How A Startup Founded And Operated By Paralyzed Vets Made A Clothing Line That Matters


Strength comes in a variety of forms, including T-shirts.

Oscar Mike is a startup clothing label owned and operated exclusively by paralyzed veterans of the American military. Every piece of apparel they sell reflects the values of our armed forces, including T-shirts with a tattooed, muscular Uncle Sam, or emblazoned with the slogan, “Fight the good fight.”

In 2003, Marine Noah Currier, 21, returned from combat in Iraq to his native small town of Marengo, Illinois. On his third day back, while driving to a Marine Corps base, he was struck by a trucker who fell asleep at the wheel. The car rolled down an embankment, leaving Currier with a paralyzed spinal cord.

Following a painful recovery, Currier didn’t want to leave his house. “I was in a dark place for a while and didn’t really want to talk to a human being,” he recalled.

Noah Currier, founder of Oscar Mike

Currier’s perspective changed after a friend begged him to attend an adaptive sport event for veterans. “It changed my life,” he said. Currier wanted to attend more, but when he asked his peers if he’d see them at the next one, they all had the same response: If I can afford it.

“I realized money was the barrier of entry for these life-changing opportunities and I just wanted to help in any way I could,” he said.

The frustration sparked a desire that manifested itself in a fundraiser in which he sold T-shirts with a motto embraced by all branches of service: “He who sheds blood with me shall forever be my brother.” The modified Shakespeare quote resonated with attendees, who quickly snapped up the design. It motivated Currier to think beyond single events. His vision was to help disabled vets afford sporting events, and simultaneously inspire people.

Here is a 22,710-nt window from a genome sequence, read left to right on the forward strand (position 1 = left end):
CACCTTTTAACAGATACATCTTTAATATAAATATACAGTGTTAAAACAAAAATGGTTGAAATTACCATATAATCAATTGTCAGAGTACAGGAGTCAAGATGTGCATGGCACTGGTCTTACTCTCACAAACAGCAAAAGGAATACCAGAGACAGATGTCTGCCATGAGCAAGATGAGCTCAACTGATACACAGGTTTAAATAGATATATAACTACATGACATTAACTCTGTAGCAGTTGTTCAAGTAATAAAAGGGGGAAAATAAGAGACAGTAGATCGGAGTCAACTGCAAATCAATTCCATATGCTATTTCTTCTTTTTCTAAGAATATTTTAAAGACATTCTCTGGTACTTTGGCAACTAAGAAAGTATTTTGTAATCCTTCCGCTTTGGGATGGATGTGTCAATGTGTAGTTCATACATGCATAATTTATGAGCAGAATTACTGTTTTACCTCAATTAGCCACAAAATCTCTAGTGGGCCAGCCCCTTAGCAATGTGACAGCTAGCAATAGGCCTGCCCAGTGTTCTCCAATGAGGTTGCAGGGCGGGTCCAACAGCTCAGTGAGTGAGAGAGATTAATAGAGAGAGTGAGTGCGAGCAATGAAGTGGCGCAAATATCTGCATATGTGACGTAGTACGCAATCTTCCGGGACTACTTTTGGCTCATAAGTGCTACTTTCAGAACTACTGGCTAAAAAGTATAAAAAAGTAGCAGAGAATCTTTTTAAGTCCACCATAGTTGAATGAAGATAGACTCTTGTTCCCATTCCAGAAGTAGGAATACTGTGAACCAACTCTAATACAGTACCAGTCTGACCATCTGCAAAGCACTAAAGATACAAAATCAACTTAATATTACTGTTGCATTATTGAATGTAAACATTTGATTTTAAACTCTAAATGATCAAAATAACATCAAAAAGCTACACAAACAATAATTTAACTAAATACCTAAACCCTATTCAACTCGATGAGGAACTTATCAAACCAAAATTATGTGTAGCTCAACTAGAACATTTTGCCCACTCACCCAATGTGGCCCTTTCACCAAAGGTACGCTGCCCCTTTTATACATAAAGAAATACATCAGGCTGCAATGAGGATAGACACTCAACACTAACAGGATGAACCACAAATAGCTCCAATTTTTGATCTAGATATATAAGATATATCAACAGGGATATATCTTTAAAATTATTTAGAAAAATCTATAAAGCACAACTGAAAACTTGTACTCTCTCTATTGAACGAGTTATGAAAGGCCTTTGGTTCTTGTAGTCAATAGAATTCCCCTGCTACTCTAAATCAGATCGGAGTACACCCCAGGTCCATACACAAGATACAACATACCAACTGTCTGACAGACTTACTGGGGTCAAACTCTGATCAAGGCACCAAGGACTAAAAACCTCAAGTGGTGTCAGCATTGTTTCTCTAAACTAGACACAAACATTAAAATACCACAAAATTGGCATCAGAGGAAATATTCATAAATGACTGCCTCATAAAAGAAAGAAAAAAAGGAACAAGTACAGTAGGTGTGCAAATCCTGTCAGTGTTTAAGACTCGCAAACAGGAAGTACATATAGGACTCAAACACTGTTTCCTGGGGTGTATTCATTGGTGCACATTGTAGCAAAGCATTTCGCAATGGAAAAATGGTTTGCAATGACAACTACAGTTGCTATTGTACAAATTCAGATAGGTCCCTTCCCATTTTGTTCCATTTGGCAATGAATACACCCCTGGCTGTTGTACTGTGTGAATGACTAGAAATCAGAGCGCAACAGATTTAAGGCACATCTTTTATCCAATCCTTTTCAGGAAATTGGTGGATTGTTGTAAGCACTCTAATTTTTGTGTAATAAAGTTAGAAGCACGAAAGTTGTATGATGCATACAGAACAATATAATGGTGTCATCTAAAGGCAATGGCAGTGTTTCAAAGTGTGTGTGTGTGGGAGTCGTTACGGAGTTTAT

Currier decide to name his clothing label Oscar Mike, a command meaning “get on the move.” The phrase was repeatedly voiced on the radios during the invasion of Iraq, the military version of “just do it.” He applied for nonprofit status in 2011, but after the government informed him it would take close to two years to get approval, Currier shifted gears: Why not just start a business that acts and serves as a nonprofit?

Her opted for an LLC, just him and two other paralyzed veterans designing T-shirts out of a garage. To them, it was more than just a business. It was a way to stay moving.

“I feel that for myself and everybody I knew at the time, getting active or staying active was the launching pad of improving your life,” explained Currier. “That’s something that resonates with a lot of people because when you start an activity or set new goals in life, one thing leads to another in setting a positive chain reaction.”